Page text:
I’m one belt hole bigger after a dinner, masterfully prepared by Deirdre, my sister-in-law. She has an uncommon passion for food, having brought many of the ingredients for the stuffing up from Ft. Worth in her luggage. If you get invited along on a restaurant crawl with her, clear your schedule!

The carbs and tryptophan are starting to take their toll, but I couldn’t let the moment go by without sharing a few of the things I’m thankful for – just in the past week:

It had been a tough week of feeding for our girl. Very often, the routine has been (1) Feed (2) Burp (3) Cough (4) Hurl. And far too often, we saw all of our care and feeding come splashing on the floor, followed closely by a frustrated howl from Julia. The pediatrician has diagnosed her with acid reflux (pretty common with kids this age) and has put her on yet another medicine to make her more comfortable.

Despite the challenges, Julia still gained four ounces and is on a fantastic growth curve. The meds continue to work as intended; and Dr. Weinhouse, the specialist overseeing her heart condition, is very pleased. We gathered in his office after the consult to pray together in thanksgiving for Julia’s progress.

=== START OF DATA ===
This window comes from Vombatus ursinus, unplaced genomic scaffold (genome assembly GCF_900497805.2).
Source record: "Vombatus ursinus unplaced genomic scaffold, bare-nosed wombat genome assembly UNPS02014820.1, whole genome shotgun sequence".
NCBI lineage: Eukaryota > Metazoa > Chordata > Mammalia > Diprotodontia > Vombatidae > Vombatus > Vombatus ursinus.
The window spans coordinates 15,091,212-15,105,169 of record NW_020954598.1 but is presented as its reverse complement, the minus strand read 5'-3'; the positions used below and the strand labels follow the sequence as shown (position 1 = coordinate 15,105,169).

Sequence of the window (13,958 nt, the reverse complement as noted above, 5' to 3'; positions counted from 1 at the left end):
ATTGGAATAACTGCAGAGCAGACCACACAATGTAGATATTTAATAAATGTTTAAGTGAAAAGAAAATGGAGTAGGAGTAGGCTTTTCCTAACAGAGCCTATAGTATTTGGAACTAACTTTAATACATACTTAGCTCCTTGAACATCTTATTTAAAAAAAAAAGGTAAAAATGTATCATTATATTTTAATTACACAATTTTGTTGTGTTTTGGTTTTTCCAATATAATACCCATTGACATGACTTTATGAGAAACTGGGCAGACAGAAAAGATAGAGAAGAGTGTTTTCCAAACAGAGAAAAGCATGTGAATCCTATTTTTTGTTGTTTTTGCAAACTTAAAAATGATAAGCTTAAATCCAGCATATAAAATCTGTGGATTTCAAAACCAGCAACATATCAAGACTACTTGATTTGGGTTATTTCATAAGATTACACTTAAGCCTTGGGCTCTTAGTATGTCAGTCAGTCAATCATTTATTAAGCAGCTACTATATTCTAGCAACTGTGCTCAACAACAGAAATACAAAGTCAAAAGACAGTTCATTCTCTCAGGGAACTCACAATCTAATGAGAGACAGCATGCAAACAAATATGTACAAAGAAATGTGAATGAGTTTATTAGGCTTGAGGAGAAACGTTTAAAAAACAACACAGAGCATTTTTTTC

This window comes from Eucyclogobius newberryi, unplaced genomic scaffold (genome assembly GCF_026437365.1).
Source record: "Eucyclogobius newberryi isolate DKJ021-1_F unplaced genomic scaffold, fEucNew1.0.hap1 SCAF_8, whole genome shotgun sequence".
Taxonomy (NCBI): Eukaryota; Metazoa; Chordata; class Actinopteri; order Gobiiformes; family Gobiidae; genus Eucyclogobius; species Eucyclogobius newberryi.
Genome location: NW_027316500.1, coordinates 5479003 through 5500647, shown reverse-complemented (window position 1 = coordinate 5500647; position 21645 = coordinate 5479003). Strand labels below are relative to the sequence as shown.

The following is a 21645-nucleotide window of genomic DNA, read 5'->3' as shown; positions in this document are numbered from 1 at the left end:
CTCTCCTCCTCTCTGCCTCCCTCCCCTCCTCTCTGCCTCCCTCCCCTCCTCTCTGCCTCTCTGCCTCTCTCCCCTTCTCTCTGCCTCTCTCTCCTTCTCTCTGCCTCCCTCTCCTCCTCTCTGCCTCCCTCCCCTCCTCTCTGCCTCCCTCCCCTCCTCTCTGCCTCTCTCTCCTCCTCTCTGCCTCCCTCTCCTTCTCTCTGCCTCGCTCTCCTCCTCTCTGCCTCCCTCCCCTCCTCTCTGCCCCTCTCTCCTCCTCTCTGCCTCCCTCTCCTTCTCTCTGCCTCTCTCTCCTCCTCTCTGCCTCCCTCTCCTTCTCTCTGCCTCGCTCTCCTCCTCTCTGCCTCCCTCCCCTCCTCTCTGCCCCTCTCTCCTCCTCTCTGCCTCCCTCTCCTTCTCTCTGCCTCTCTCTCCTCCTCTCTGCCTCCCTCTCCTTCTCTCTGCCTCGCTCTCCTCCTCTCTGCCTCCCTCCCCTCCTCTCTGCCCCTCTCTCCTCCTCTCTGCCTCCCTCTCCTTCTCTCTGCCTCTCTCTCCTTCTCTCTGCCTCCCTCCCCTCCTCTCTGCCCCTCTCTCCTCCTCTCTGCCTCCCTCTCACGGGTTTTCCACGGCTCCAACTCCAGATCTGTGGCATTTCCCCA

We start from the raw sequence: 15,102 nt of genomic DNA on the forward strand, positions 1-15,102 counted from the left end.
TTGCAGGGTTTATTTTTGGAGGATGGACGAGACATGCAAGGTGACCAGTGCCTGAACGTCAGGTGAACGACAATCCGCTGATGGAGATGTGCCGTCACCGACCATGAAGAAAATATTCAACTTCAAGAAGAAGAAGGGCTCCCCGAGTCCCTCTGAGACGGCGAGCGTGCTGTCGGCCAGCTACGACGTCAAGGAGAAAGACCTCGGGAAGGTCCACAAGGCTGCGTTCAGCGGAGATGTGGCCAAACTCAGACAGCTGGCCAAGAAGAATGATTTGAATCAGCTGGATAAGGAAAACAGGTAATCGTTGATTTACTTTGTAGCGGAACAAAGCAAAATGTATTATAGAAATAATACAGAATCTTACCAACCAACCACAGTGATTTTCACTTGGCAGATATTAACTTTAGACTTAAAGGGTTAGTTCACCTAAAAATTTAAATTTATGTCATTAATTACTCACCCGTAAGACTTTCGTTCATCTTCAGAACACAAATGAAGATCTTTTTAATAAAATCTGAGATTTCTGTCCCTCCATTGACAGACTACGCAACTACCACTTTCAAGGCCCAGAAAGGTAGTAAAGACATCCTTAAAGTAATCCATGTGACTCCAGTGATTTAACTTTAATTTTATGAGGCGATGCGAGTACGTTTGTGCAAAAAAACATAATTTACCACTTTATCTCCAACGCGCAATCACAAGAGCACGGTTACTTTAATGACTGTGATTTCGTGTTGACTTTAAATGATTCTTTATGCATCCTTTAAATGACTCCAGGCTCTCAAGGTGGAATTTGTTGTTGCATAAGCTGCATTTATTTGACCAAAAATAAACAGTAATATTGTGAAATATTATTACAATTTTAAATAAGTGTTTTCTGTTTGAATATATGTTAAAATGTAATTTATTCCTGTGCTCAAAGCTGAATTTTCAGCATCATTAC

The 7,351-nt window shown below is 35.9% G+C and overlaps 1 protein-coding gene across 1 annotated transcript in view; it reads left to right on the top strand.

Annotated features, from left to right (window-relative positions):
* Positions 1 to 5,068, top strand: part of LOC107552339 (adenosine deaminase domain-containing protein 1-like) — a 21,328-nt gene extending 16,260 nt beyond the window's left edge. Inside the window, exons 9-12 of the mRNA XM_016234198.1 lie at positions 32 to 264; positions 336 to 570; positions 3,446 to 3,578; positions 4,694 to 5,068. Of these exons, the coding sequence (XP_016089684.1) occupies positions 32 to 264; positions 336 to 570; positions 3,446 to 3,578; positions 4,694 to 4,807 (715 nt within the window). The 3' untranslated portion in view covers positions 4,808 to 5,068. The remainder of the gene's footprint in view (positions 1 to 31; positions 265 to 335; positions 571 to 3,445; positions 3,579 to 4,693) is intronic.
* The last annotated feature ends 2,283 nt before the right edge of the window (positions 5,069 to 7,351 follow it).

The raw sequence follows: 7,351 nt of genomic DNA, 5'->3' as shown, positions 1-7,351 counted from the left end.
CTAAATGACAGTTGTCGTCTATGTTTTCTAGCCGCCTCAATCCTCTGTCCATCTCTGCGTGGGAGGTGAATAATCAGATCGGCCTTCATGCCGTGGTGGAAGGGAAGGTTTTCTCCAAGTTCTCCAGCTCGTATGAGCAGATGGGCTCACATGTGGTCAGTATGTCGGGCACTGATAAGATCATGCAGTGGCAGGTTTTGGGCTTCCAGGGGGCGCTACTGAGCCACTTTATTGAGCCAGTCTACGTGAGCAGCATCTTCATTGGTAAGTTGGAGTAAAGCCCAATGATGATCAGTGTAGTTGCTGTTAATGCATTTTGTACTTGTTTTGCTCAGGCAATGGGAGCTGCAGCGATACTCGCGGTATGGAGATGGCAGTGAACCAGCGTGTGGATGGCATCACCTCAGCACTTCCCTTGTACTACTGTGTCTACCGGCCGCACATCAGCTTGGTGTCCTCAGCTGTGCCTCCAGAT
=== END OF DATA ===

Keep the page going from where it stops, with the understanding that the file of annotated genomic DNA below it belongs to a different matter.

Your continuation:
We got a bulletin from a church we have never heard of in the mail. There was a note written on it from a friend of a friend that they had heard about Julia and put her on the church’s prayer list. We often hear about people praying for Julia, but the note brought into focus the kind of love and concern that folks can have for someone they have never met. By my last count, I know of people gathering to pray for Julia in the U.S., Mexico, Greece, the U.K., and India. Humbling.

We have received countless casseroles and pot pies from well wishers that have allowed us to not think that much about preparing meals over the past two months. It has laid waste to my weight loss regimen, but it has taken so much stress off of Jocelyn and I as we focus on preparing Julia for the upcoming surgery.